Algerian convert wins deportation appeal
An Algerian asylum-seeker who was threatened with deportation has won temporary respite after a judge granted him leave to remain in Britain.
But Krim Aitziane, 49, still faces an uncertain future after the Home Office said that it would contest the immigration tribunal ruling.
A spokesman for the Home Office said: "We are extremely disappointed with the court's judgment and we are appealing against the decision to allow this individual to remain in the UK."
Mr Aitziane, who dresses as if he were strictly Orthodox but in fact converted to Judaism in Britain under Liberal auspices, has an unusual story. He says he was adopted in Algeria but discovered only in his teens that he was Jewish by birth.
After arriving in the UK around 11 years ago, he had contact with the Charedi community in North London and adopted an Orthodox lifestyle. But he has been unable to gain Orthodox recognition of his Jewish status.
After he was moved by the immigration authorities to the Midlands, Mr Aitziane began attending Progressive services in Birmingham, and more recently in Leicester. The Liberal movement formally accepted him as a convert.
When his first attempt to gain asylum failed, an application for aliyah was made on his behalf but, two years on, the Israeli authorities have yet to satisfy themselves about his credentials.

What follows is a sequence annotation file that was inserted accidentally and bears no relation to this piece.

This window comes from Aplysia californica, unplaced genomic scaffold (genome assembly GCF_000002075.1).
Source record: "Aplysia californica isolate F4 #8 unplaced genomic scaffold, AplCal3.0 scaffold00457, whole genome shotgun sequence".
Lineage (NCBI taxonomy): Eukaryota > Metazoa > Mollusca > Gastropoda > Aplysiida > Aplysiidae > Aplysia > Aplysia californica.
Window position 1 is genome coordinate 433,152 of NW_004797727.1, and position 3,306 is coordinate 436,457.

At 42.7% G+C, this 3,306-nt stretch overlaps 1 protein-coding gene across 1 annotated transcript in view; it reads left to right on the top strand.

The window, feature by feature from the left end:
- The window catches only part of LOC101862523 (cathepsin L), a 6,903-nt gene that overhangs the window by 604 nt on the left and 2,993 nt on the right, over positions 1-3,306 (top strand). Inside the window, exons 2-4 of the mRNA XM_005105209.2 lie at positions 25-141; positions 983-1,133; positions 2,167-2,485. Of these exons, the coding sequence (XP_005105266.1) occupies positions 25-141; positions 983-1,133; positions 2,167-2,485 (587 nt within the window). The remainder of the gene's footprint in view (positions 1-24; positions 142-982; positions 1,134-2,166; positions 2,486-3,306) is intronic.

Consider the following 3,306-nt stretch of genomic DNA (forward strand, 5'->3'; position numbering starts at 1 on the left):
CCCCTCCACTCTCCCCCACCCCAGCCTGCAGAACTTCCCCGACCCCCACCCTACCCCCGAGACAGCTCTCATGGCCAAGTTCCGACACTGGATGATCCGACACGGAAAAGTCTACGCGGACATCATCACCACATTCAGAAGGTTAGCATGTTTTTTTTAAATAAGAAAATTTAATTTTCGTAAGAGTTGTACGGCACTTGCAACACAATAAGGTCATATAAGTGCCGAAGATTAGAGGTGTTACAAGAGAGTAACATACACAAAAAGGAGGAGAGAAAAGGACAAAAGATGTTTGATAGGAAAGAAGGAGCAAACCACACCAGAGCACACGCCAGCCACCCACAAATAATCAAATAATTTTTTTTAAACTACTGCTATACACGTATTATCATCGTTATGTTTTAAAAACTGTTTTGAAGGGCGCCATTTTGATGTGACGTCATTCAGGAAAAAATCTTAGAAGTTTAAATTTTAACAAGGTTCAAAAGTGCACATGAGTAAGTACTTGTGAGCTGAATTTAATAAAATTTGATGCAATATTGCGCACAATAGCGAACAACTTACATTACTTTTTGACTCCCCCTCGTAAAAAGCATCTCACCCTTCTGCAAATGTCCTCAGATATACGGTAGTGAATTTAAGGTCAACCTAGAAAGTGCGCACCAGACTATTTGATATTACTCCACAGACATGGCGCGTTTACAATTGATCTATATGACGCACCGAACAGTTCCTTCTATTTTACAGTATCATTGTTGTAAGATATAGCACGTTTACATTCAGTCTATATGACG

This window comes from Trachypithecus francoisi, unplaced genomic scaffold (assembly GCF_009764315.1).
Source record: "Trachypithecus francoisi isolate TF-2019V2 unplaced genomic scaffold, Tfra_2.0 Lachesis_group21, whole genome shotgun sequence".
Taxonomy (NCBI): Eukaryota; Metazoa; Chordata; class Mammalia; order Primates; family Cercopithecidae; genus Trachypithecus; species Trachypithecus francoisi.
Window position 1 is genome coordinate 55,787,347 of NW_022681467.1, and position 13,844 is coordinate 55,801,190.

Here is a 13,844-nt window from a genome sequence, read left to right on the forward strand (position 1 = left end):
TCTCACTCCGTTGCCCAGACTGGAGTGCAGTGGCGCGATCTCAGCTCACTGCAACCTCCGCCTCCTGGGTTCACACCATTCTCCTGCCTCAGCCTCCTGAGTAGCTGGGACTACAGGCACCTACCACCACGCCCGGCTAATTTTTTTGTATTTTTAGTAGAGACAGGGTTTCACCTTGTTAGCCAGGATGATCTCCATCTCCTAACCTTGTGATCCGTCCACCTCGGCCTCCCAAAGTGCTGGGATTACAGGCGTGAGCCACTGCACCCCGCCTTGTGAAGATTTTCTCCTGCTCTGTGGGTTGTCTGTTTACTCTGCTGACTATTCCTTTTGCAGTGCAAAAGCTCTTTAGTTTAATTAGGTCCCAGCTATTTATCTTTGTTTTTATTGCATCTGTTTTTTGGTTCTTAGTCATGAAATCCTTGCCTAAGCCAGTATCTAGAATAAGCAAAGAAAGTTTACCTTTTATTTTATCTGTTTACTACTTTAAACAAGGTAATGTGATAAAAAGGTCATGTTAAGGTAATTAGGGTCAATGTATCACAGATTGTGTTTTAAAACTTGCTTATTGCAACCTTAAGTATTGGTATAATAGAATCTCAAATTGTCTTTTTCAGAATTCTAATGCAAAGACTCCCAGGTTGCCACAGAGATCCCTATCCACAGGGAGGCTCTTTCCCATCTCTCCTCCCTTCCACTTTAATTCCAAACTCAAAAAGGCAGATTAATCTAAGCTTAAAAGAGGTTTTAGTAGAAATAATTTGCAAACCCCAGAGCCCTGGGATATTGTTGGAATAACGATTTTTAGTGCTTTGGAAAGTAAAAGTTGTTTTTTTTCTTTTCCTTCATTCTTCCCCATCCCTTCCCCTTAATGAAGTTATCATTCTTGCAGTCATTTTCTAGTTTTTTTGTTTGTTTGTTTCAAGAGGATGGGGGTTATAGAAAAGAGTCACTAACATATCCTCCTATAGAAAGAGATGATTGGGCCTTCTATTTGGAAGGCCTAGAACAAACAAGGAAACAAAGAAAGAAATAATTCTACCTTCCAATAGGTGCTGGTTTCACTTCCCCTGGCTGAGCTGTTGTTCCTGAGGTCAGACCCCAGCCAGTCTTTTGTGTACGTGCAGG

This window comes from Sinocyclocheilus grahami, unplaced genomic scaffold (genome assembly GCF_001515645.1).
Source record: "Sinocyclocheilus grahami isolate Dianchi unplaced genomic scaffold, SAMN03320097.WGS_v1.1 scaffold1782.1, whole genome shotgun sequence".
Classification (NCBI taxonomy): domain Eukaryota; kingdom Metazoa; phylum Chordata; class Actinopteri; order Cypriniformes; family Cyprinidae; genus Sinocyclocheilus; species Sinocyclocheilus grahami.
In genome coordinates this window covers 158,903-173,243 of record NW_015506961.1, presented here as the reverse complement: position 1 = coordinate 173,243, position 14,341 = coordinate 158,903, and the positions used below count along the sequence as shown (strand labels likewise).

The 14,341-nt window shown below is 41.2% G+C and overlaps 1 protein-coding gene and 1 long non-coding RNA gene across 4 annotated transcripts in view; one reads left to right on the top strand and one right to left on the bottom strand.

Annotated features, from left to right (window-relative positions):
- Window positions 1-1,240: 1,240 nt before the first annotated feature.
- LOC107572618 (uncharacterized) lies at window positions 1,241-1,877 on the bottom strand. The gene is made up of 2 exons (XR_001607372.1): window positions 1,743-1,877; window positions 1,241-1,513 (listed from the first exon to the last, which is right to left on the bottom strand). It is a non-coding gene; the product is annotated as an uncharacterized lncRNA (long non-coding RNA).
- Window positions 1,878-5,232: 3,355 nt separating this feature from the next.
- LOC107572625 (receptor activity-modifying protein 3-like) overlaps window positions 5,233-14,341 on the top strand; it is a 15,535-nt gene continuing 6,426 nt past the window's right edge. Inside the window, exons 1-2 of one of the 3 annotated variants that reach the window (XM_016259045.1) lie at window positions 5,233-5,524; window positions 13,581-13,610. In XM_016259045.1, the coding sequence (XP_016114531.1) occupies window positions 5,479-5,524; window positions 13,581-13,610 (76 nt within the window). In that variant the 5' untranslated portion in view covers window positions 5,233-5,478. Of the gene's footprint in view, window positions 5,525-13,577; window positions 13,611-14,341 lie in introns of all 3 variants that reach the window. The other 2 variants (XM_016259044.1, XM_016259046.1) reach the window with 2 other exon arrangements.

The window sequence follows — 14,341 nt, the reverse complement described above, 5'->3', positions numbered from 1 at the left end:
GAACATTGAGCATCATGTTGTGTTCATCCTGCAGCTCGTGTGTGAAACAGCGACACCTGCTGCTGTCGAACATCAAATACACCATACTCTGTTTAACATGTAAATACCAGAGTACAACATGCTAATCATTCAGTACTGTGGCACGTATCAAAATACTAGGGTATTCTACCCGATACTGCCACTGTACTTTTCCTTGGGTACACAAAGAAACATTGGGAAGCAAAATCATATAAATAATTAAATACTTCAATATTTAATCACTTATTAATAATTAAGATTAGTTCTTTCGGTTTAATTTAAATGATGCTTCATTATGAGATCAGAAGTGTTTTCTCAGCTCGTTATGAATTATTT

In June, he was detained by UK immigration officials and held in detention centres near Oxford and Southampton.
But the Board of Deputies warned that it could be dangerous to deport him back to Algeria if he openly practised a Jewish way of life.
Finally, last month, a judge in Solihull granted him leave to remain here, initially for three years.
Rabbi Dr Margaret Jacobi of Birmingham Progressive Synagogue, who appeared as a witness at the tribunal on Mr Aitziane's behalf, said: "We were delighted with the judge's verdict but we couldn't get too excited because of the possibililty of the Home Office appealing."
A few days before Rosh Hashanah, Mr Aitziane was moved to lodgings in Bristol; he attended High Holy-Day services at the Progressive community but hoped to go to Bristol's Orthodox synagogue for Succot.
While the judge's ruling was "fantastic," he said that he was "sad and angry" at the Home Office's decision to appeal.